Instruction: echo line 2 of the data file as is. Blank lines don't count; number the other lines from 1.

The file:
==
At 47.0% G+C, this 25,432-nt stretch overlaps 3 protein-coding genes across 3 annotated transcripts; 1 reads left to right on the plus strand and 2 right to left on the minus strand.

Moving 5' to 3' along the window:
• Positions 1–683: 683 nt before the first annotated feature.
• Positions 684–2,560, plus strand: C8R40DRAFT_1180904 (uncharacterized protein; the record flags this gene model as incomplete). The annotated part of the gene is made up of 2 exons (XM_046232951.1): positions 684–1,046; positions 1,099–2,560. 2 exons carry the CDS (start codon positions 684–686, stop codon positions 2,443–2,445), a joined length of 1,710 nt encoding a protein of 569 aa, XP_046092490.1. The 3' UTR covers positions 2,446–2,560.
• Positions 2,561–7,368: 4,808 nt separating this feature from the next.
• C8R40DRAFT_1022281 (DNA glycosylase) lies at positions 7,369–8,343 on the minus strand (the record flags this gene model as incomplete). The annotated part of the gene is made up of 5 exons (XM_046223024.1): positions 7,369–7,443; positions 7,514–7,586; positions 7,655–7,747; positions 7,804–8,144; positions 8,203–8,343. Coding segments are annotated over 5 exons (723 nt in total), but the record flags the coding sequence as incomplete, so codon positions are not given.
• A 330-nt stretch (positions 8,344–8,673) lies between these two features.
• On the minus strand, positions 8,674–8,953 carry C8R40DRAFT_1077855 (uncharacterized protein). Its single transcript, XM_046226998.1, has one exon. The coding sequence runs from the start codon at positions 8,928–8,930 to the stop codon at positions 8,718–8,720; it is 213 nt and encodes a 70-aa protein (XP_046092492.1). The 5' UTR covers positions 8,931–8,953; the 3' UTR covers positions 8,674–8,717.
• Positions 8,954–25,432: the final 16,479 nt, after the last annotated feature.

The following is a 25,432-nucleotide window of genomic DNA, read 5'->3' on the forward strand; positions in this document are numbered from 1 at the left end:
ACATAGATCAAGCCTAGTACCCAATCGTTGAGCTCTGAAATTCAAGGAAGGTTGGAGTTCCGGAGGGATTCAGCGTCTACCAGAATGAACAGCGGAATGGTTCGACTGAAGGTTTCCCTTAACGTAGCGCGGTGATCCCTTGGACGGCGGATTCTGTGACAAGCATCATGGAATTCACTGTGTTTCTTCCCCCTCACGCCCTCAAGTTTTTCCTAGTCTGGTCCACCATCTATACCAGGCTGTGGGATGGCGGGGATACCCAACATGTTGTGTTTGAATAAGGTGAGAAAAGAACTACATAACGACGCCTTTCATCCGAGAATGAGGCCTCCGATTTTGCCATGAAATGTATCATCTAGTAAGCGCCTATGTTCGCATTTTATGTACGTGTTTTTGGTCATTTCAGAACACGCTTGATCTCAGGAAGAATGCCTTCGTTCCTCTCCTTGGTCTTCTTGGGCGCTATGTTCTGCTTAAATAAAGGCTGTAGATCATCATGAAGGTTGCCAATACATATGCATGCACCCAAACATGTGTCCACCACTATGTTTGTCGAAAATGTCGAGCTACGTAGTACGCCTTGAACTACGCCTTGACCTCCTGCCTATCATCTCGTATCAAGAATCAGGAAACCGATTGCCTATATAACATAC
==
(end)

Moving 5' to 3' along the window: